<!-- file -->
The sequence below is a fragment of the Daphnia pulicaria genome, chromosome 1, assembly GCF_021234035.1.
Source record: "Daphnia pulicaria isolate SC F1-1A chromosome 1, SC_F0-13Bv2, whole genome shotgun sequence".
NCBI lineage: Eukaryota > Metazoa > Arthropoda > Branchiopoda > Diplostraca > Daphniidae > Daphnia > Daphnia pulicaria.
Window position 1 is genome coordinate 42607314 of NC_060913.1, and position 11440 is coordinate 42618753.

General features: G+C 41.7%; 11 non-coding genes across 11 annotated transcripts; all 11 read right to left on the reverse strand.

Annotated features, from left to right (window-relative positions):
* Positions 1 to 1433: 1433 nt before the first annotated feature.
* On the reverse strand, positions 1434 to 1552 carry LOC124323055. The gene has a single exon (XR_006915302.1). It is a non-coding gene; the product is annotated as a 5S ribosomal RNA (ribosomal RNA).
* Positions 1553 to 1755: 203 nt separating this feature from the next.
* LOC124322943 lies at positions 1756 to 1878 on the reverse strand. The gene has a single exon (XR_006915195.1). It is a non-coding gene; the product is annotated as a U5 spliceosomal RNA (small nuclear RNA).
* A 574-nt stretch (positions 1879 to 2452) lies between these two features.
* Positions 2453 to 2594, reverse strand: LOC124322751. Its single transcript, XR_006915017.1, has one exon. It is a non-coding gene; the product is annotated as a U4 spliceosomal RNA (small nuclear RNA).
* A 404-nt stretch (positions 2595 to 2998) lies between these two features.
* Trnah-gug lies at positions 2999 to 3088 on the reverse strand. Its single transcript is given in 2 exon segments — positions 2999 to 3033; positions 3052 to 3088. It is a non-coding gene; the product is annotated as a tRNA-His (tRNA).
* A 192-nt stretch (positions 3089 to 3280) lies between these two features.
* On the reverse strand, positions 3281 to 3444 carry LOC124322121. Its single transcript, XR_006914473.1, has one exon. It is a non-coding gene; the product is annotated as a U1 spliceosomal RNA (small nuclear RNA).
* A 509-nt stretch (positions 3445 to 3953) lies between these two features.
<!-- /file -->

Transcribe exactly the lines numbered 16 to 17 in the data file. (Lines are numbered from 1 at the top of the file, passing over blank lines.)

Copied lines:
* On the reverse strand, positions 3281 to 3444 carry LOC124322121. Its single transcript, XR_006914473.1, has one exon. It is a non-coding gene; the product is annotated as a U1 spliceosomal RNA (small nuclear RNA).
* A 509-nt stretch (positions 3445 to 3953) lies between these two features.